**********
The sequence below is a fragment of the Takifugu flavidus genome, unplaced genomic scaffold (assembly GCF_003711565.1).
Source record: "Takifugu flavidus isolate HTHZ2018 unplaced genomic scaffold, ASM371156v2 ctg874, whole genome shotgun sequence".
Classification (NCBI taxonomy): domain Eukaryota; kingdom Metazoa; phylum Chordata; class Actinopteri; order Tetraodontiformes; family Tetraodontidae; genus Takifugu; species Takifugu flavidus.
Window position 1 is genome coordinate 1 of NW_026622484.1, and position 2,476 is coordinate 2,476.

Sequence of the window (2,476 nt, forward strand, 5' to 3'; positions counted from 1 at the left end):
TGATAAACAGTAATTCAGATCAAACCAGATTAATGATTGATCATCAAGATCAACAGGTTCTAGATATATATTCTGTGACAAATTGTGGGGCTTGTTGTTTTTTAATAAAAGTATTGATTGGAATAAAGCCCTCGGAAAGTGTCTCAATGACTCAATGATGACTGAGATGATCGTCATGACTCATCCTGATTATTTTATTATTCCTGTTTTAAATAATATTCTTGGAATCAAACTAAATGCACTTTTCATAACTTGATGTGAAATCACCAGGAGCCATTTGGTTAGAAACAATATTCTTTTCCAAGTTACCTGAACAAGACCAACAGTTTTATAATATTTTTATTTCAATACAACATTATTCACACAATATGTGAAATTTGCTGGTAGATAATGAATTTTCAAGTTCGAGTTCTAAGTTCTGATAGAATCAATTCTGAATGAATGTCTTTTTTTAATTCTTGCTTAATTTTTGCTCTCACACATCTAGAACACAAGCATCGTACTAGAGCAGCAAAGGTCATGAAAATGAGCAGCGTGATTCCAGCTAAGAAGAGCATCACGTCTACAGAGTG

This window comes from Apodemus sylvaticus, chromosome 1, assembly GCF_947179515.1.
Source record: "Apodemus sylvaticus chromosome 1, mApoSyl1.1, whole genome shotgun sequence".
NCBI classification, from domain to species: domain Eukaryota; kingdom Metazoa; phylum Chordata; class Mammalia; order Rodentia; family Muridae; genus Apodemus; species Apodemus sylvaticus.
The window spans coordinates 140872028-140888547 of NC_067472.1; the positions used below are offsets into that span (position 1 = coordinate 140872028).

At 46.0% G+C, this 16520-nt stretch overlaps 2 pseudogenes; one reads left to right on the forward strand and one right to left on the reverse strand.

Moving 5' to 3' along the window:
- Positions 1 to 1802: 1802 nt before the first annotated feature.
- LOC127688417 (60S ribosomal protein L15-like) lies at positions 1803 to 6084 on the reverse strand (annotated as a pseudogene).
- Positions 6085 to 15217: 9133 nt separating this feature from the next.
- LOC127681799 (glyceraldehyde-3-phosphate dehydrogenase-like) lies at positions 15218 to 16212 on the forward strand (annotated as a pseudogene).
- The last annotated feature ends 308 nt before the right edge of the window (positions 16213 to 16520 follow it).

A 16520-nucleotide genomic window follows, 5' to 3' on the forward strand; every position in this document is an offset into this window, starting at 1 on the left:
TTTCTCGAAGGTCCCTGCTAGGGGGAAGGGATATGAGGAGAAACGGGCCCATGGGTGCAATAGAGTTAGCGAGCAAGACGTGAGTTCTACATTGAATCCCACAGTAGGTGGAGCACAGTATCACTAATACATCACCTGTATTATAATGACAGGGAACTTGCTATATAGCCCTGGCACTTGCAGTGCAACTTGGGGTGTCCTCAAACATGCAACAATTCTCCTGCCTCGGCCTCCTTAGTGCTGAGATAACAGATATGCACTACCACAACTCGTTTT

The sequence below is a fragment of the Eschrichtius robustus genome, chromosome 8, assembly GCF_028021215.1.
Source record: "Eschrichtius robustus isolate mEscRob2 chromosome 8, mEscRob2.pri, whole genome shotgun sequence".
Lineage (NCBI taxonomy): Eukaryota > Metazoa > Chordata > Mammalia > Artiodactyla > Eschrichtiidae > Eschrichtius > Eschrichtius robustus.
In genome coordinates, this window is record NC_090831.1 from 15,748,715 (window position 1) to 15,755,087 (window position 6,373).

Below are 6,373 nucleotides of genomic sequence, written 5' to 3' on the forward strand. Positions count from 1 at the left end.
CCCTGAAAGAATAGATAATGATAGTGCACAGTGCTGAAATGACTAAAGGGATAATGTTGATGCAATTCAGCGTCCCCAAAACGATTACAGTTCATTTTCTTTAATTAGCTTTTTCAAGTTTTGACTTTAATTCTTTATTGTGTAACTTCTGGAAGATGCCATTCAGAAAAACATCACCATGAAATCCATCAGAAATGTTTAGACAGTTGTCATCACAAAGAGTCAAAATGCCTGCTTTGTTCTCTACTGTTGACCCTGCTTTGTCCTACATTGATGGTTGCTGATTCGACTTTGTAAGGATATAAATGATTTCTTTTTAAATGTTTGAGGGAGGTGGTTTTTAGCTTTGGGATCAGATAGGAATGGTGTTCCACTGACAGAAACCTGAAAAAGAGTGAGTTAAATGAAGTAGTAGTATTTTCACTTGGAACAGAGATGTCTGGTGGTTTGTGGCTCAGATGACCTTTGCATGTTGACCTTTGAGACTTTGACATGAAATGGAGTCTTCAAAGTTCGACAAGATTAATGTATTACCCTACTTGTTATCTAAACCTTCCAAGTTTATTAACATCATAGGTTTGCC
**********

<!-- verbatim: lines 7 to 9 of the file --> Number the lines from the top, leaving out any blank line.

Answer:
This window comes from Apodemus sylvaticus, chromosome 1, assembly GCF_947179515.1.
Source record: "Apodemus sylvaticus chromosome 1, mApoSyl1.1, whole genome shotgun sequence".
NCBI classification, from domain to species: domain Eukaryota; kingdom Metazoa; phylum Chordata; class Mammalia; order Rodentia; family Muridae; genus Apodemus; species Apodemus sylvaticus.